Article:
Does anyone remember what radio theatre really was? Sadly, I'm hardly aware of it. Its golden era took place way back between the 1930s and 60s. However, when TV transmissions gradually began around the world, radio plays faded away. I recall catching the last of them towards the mid Seventies, when I was still a teenager. I never forgot the sense of adventure that swept me away then while listening to those few plays. Being so familiar with television, I was surprised that theatre could also be played on the radio. That was amazing since the audience had to rely solely on what they could hear. From the actors' voices to the succession of sound effects - wind blowing, cars speeding, doors slamming and the like - one had to figure the whole play out by stimulating one's imagination. You had to work to see in your mind what you could only in fact hear. Sometimes, such was the involvement one had in the play, that it was hard to admit that one was being "taken in" by only a few actors gathered around a microphone, and someone behind playing hundreds of different sound tapes or merely making noises withthe most unexpected devices! That was magic, sheer magic!

Now, three decades later, one hears a gravely pronounced "The wind was cold and bitter..." as a blustery breeze engulfs our room leading us to a startling time tunnel... And the magic springs up again.

True to the script of A Funny Thing Happened On The Way To The Station (with only minor changes, except for the tag scene) and supported by a lively narration, superior performances and an appropriate music score that at times resembles Johnny Dankworth's zippy jazz tunes, Train of Events is a delightful piece to enjoy throughout.

The atmosphere of trains and stations is splendidly generated right from the outset. Even though we clearly appreciate steam trains "rolling" on radio - as opposed to the electric trains of the TV version - the Doppler effect is well handled, creating the feeling of passing trains quite to perfection. Also the phone calls, Emma listening to Steed's umbrella and the relatively hard to reproduce on radio "Diddly-dah, diddly-dum" or the "D-U-R-B-R-I-D-G-E" thingy are clearly made out without any trouble.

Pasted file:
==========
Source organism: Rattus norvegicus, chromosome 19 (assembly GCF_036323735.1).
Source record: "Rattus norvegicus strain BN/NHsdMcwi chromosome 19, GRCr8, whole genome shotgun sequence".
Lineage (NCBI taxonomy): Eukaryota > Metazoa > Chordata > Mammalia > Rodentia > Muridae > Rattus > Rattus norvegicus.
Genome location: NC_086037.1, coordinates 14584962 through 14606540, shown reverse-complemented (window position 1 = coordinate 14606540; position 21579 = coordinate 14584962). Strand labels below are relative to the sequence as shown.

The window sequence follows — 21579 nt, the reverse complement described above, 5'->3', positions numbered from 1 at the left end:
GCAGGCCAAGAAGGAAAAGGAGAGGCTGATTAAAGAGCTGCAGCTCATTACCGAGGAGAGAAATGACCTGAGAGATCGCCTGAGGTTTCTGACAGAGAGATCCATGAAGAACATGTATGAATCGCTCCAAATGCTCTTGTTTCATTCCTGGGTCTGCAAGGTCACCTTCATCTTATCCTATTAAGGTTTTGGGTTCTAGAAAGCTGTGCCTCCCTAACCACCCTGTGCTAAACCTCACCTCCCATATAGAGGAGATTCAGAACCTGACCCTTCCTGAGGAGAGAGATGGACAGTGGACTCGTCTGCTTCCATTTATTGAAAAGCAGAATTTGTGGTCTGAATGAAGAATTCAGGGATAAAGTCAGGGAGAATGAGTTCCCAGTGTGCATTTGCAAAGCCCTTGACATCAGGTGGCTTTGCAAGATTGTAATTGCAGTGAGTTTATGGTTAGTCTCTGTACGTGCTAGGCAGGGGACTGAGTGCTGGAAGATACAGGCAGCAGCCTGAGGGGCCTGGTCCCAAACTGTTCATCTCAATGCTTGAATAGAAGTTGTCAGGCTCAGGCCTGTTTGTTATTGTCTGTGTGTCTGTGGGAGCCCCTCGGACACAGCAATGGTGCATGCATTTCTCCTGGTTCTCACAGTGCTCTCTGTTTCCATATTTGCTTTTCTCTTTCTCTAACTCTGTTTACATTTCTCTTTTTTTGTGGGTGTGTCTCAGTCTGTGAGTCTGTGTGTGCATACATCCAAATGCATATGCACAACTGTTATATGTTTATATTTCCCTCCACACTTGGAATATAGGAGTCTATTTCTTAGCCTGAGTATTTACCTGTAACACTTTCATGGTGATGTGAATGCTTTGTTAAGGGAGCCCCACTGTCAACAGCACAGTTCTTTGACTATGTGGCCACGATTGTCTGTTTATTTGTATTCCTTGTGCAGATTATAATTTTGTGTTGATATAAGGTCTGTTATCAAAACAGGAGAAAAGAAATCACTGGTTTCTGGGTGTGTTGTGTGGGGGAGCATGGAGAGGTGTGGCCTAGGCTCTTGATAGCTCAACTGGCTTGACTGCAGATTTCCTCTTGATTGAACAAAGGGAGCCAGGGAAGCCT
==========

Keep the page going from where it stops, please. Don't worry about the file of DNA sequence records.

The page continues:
The roles of Crewe and the Admiral, in particular, drew my attention. The former succeeds in portraying an old nutcase in very much the same vein as John Laurie's character of the TV play. The Admiral's part, however, is developed a bit more into an equally old oddball. For some reason, he occasionally reminds me of other Avengerish characters - though not that eccentric - such as Maj.-Gen. Goddard of What The Butler Saw, Hopkirk of Honey For The Prince or Jordan (again Ron Moody) of The Bird Who Knew Too Much. To me, this Admiral sounds much funnier than that of the TV version.

Even the trademark Steed-Emma banter hasn't vanished on radio. Apart from the lines coming from the original script, there are some quite enjoyable additions. Perhaps the best is the first scene together, which incidentally was never shown on television. Steed is playing with a train set he acquired for his "retarded" nephew Willy, since the boy needed "something to concentrate on." However, soon after, the trains crash suddenly. "You didn't move the points, Steed," Mrs Peel chuckles, as if suggesting he failed to concentrate enough on the toy, whereupon Steed concludes he should get "something a little more simple." No doubt, this could have been a much more amusing teaser than the one Clemens created for the TV play, though the "retarded" angle is questionable in this day and age.